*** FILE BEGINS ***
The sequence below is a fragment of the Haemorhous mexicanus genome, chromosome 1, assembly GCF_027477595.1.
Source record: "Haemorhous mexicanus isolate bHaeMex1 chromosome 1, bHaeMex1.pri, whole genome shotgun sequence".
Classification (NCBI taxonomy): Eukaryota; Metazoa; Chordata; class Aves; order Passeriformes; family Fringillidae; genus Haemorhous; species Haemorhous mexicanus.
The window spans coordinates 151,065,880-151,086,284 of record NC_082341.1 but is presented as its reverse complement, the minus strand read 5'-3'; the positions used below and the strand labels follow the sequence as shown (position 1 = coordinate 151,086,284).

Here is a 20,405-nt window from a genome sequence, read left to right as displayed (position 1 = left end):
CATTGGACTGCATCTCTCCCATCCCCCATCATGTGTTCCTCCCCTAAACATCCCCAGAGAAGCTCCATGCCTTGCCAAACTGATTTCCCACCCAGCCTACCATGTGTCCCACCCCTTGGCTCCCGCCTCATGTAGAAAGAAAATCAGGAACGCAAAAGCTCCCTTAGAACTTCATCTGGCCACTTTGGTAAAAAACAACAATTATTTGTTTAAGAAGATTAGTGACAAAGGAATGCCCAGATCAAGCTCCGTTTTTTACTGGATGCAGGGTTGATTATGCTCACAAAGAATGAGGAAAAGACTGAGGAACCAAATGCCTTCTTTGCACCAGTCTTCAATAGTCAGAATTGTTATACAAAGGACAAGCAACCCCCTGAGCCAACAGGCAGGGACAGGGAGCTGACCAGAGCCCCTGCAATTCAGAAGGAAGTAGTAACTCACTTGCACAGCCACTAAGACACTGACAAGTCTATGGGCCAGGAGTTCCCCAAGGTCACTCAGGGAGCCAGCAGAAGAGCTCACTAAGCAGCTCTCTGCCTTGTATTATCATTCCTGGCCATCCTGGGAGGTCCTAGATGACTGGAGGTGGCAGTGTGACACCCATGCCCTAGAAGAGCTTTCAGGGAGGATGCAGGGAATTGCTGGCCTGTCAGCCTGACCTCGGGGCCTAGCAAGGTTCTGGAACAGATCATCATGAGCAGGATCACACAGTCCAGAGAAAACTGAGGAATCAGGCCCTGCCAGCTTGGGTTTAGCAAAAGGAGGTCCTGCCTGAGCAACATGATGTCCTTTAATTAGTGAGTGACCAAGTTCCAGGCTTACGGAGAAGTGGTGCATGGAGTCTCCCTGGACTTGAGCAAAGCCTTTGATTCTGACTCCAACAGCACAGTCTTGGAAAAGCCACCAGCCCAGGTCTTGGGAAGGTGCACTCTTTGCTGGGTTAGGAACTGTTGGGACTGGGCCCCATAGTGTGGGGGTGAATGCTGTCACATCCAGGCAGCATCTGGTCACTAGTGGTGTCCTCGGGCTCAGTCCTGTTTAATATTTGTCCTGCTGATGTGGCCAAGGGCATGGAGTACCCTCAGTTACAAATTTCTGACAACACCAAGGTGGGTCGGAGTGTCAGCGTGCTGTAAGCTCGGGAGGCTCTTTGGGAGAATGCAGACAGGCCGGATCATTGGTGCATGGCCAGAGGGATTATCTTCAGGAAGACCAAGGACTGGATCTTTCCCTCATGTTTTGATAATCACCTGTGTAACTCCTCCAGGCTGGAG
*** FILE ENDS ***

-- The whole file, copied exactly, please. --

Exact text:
The sequence below is a fragment of the Haemorhous mexicanus genome, chromosome 1, assembly GCF_027477595.1.
Source record: "Haemorhous mexicanus isolate bHaeMex1 chromosome 1, bHaeMex1.pri, whole genome shotgun sequence".
Classification (NCBI taxonomy): Eukaryota; Metazoa; Chordata; class Aves; order Passeriformes; family Fringillidae; genus Haemorhous; species Haemorhous mexicanus.
The window spans coordinates 151,065,880-151,086,284 of record NC_082341.1 but is presented as its reverse complement, the minus strand read 5'-3'; the positions used below and the strand labels follow the sequence as shown (position 1 = coordinate 151,086,284).

Here is a 20,405-nt window from a genome sequence, read left to right as displayed (position 1 = left end):
CATTGGACTGCATCTCTCCCATCCCCCATCATGTGTTCCTCCCCTAAACATCCCCAGAGAAGCTCCATGCCTTGCCAAACTGATTTCCCACCCAGCCTACCATGTGTCCCACCCCTTGGCTCCCGCCTCATGTAGAAAGAAAATCAGGAACGCAAAAGCTCCCTTAGAACTTCATCTGGCCACTTTGGTAAAAAACAACAATTATTTGTTTAAGAAGATTAGTGACAAAGGAATGCCCAGATCAAGCTCCGTTTTTTACTGGATGCAGGGTTGATTATGCTCACAAAGAATGAGGAAAAGACTGAGGAACCAAATGCCTTCTTTGCACCAGTCTTCAATAGTCAGAATTGTTATACAAAGGACAAGCAACCCCCTGAGCCAACAGGCAGGGACAGGGAGCTGACCAGAGCCCCTGCAATTCAGAAGGAAGTAGTAACTCACTTGCACAGCCACTAAGACACTGACAAGTCTATGGGCCAGGAGTTCCCCAAGGTCACTCAGGGAGCCAGCAGAAGAGCTCACTAAGCAGCTCTCTGCCTTGTATTATCATTCCTGGCCATCCTGGGAGGTCCTAGATGACTGGAGGTGGCAGTGTGACACCCATGCCCTAGAAGAGCTTTCAGGGAGGATGCAGGGAATTGCTGGCCTGTCAGCCTGACCTCGGGGCCTAGCAAGGTTCTGGAACAGATCATCATGAGCAGGATCACACAGTCCAGAGAAAACTGAGGAATCAGGCCCTGCCAGCTTGGGTTTAGCAAAAGGAGGTCCTGCCTGAGCAACATGATGTCCTTTAATTAGTGAGTGACCAAGTTCCAGGCTTACGGAGAAGTGGTGCATGGAGTCTCCCTGGACTTGAGCAAAGCCTTTGATTCTGACTCCAACAGCACAGTCTTGGAAAAGCCACCAGCCCAGGTCTTGGGAAGGTGCACTCTTTGCTGGGTTAGGAACTGTTGGGACTGGGCCCCATAGTGTGGGGGTGAATGCTGTCACATCCAGGCAGCATCTGGTCACTAGTGGTGTCCTCGGGCTCAGTCCTGTTTAATATTTGTCCTGCTGATGTGGCCAAGGGCATGGAGTACCCTCAGTTACAAATTTCTGACAACACCAAGGTGGGTCGGAGTGTCAGCGTGCTGTAAGCTCGGGAGGCTCTTTGGGAGAATGCAGACAGGCCGGATCATTGGTGCATGGCCAGAGGGATTATCTTCAGGAAGACCAAGGACTGGATCTTTCCCTCATGTTTTGATAATCACCTGTGTAACTCCTCCAGGCTGGAG